Well, there you have it, folks. The New England Patriots and the St. Louis Rams put on an exhibition Sunday that once again confirms football is God’s greatest invention. (Runners-up: beer, the remote control, Anna Kournikova-)
A great thing about Super Bowl Sunday is that it gives everyone, even people who could give two craps about football, an excuse to take a Sunday afternoon off, do a little drinking and celebrate the institution known as professional football. Being somewhat of a veteran of these parties, I decided to include some observations from this year’s Super Bowl bash:
Sunday, Feb. 3, 2002; 2:45 p.m.
I arrive at my party. The hosts have made some pleasing accommodations for the football fans today. Strategically placed throughout the house are seven televisions so everyone will have a good seat. There are even TVs in the garage, which is furnished for the comfort of the smokers with space heaters, a grill and, most impressively, a professional quesadilla maker.
The game is under way and the Rams have the football. I caught a glimpse of Marshall Faulk in the player introductions and got scared just looking into his eyes. Early game thoughts: the Rams are going to stomp all over this defense.
The first set of Super Bowl commercials roll out. At this party, there is clearly more interest in the commercials than in the game, and some of the people in the room are so charged up about it they laugh at stuff that isn’t even funny. Anyway, Budweiser clearly won the ad wars with a mix of comedy and melancholy as it paid homage to the World Trade Center losses.
It’s midway through the second quarter and the Rams are up 3-0. I am actually surprised the Pats have held it this close. They have kept the Rams out of the red zone and foiled all of their big play attempts. My friend James and I have been preaching for the last 20 minutes about how the Pats aren’t blitzing enough, and that Warner will soon burn them. And then, as if Bill Belichick had been right there in the living room listening to us, Mike Vrabel lines up at on the weak side, blitzes and causes Warner to make his first mistake. Ty Law intercepts the pass and motors down the sideline for the touchdown. The living room goes bonkers.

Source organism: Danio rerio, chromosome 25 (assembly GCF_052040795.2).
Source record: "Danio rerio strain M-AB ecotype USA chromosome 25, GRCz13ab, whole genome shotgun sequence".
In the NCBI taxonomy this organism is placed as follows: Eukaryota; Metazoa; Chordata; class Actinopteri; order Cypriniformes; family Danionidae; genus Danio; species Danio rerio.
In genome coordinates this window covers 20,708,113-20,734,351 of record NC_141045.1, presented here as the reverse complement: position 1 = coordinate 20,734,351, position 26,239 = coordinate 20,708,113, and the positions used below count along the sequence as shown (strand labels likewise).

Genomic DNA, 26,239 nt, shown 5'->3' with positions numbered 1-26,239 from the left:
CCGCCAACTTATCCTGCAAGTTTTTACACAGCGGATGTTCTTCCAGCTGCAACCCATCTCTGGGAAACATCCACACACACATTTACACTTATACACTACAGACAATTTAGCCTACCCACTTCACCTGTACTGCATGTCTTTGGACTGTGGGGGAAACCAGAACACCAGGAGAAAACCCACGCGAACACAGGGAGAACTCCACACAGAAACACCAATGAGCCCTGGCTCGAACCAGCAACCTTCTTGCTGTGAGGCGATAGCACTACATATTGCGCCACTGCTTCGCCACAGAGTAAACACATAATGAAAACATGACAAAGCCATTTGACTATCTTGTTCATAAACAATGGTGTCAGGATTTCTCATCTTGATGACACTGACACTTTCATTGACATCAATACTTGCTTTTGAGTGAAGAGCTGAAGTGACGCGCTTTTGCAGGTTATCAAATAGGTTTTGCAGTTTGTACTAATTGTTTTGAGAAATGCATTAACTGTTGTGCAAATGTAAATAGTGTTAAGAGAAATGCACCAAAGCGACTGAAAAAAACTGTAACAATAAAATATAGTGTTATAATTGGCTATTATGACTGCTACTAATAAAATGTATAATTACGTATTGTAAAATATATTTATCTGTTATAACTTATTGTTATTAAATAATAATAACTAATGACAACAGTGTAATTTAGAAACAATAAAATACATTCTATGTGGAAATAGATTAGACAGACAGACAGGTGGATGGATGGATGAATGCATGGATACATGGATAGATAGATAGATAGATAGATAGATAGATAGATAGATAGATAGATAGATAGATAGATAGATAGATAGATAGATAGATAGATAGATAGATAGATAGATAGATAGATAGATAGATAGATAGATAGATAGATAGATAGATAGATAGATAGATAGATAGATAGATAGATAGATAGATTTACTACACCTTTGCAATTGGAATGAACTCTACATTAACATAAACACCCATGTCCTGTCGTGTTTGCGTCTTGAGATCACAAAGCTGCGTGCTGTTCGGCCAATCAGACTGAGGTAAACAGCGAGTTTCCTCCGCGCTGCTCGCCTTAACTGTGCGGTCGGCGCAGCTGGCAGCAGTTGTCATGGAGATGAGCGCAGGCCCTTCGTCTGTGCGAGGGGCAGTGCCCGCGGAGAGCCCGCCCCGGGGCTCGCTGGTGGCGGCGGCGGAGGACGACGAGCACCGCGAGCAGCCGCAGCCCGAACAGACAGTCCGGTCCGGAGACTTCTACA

Sometime after 6:00 p.m.
After the emotional halftime performance by U2, I returned to the living room a little drunker, but very fired up for the second half. As the game wears on, there is so much focus on the fact the Pats are winning; no one cares about the commercials anymore. That’s one reason why this was a great Super Bowl. The ad wizards cannot steal the Patriots’ thunder, but everyone is still waiting for the Rams’ dramatic comeback.
Somewhere around 6:45 p.m.
I’ve lost track of time, but I am totally devoted to the game. The Rams are at the Pats’ 2-yard-line, with a fourth and goal. When the ball popped out of Warner’s hand and Tebucky Jones gathered it up, the house went nuts. There was this guy from Massachusetts sitting across the room screaming at the top of his lungs “Yea %#*” and “You like that *%&$?” in the most obnoxious accent in the world. It got even worse when the play was called back, and the kid spouted out multi-syllable, non-humanistic names at the officials that I would not dare repeat. The Rams score their first touchdown on the following play.
Adam Vinatieri drills a 48-yard field goal as time expires. Pandemonium breaks; the “Massachusetts Kid” starts bouncing off the walls, ripping his shirt off, parading around the house. No need for postgame. The Pats have done it, and in the process have made this one of the greatest Super Bowls of all time. As I went to bed last night, I rested easy. Sure, the Broncos weren’t there. But if all games could be like this one, it wouldn’t matter who was playing because it was close, it was emotional, it was drunken and it was memorable.
Lee is a senior journalism major.